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New Hire Academy: Part 1 of 3

Six fundamental trading principles everyone should know

Blue Book Services recently launched the “New Hire Academy,” an online training program designed to help new hires learn produce industry fundamentals and avoid costly setbacks.  The program consists of five sessions covering: (1) trading customs and rules, (2) the PACA trust, (3) sales and account management, (4) Blue Book ratings, and (5) transportation customs and rules.

In this article we recap some of the key points from the first session on trading customs and rules. The “PACA Trust” and “Transportation Customs and Rules” sessions will be covered in subsequent Blueprints articles.  Each of the sessions is available for online viewing at

#1 – Confirming Verbal Agreements

Produce buyers and sellers will sometimes say, “There was no contract, it was all done over the phone.”  Verbal agreements are binding and usually just as good as written agreements, provided you can prove the alleged agreement was really made.  The same is true of modifications to the original agreement, such as price adjustments.  All too frequently disputes arise when a buyer alleges that the original agreement was modified and the seller denies agreeing to the modification.  It’s important to keep in mind that the party alleging the modification has the burden of proving it.

Thankfully, proving that an agreement was made is easy enough by simply sending a confirming fax or email to the other party.  It doesn’t have to be formal or even signed by the other party.  It is the other party’s failure to object to the confirmation that gives it its significance.  Simply establishing the habit of carefully confirming all agreements and modifications in writing will help prevent costly setbacks.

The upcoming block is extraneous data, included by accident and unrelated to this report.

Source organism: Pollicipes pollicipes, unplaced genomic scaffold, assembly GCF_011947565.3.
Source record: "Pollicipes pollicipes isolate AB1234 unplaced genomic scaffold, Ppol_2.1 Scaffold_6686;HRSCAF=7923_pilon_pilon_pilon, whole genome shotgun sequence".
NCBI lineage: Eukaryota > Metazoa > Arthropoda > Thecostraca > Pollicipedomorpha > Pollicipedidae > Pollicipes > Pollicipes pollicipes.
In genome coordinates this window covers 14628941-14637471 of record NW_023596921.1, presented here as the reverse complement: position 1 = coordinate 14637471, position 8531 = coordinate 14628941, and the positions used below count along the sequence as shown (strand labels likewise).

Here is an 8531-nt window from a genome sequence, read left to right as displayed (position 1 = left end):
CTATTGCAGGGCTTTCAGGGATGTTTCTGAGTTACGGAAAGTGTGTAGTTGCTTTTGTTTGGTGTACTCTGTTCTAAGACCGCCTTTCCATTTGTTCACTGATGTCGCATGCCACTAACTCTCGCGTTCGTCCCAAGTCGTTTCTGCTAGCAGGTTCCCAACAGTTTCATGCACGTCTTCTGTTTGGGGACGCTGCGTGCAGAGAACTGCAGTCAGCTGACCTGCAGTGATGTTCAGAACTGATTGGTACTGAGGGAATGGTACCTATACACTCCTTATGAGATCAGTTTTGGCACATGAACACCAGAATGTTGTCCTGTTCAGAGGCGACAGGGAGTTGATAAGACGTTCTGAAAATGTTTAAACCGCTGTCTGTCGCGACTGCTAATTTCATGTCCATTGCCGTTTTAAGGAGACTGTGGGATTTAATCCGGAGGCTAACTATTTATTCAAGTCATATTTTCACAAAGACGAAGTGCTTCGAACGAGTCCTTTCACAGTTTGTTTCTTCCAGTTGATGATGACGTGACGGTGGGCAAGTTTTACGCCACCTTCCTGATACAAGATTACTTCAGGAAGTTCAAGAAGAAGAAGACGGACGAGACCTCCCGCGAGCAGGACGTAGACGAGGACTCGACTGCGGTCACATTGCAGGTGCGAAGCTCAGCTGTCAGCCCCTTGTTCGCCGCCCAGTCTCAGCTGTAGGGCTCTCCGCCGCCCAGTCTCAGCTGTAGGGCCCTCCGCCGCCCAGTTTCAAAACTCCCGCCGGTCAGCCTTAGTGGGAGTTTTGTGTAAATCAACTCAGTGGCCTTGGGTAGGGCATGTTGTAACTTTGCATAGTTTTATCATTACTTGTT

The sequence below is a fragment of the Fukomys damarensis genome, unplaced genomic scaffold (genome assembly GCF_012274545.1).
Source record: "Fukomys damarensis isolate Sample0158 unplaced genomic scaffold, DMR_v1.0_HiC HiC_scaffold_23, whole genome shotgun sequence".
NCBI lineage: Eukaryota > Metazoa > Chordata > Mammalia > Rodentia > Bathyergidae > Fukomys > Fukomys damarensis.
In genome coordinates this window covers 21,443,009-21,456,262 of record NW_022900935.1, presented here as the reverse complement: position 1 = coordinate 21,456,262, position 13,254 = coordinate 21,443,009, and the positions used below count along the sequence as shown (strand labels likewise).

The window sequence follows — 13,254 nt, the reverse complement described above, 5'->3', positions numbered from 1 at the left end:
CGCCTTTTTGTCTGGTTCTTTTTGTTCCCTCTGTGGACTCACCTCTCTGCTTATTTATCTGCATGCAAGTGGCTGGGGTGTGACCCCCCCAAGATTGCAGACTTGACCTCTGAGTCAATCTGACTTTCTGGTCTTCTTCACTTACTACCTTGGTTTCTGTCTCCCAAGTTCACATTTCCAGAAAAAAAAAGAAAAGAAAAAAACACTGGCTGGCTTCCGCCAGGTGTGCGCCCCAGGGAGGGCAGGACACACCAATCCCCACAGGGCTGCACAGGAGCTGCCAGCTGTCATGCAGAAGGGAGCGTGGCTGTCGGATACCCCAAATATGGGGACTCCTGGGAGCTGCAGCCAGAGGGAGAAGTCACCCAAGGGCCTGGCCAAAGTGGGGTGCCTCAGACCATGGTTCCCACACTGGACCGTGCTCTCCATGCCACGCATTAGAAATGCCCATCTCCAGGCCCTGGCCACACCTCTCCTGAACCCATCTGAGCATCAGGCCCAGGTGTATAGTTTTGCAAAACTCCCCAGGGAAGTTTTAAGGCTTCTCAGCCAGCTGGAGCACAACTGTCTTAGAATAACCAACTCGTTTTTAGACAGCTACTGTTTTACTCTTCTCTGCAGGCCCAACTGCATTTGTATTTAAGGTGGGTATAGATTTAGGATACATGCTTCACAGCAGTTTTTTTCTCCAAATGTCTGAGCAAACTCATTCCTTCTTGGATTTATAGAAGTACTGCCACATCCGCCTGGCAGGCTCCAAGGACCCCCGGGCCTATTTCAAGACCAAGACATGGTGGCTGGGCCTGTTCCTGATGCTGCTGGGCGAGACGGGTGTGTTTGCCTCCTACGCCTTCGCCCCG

#2 – Suitable Shipping Condition

Produce sellers implicitly warrant that their product will make “good arrival” at the contract destination when they sell on an f.o.b. (free on board) basis.  Technically this is called the ‘warranty of suitable shipping condition’ and U.S. Department of Agriculture (USDA) Perishable Agricultural Commodities Act (PACA) regulation (7 CFR 46.43(j)) provides—

Suitable shipping condition … means that the commodity [at time of shipment] is in a condition which, if the shipment is handled under normal transportation … conditions, will assure delivery without abnormal deterioration at the contract destination agreed upon between the parties…. The seller has no responsibility for any deterioration in transit if there is no contract destination agreed upon between the parties. 

There’s a lot packed into this warranty, but essentially f.o.b. sellers promise that their product will hold up during normal transportation and arrive at the contact destination without excessive deterioration as defined by the applicable “good arrival guidelines” (see below).

#3 – Good Arrival Guidelines

The good arrival guidelines published by PACA and the Fruit and Vegetable Dispute Resolution Corporation (DRC), in effect, define the term “abnormal deterioration” as used in the warranty of suitableshipping condition.  These guidelines are available at for PACA and for product sold into Canada at DRC’s

The example guideline here is for sweet peppers.  At the top, after the header, you’ll see the commodity identified, followed by the U.S. grade standard in the next row, which (in essence) is the amount of defects permitted at shipping point.  Still tracking downward by row is the optimum transit temperature.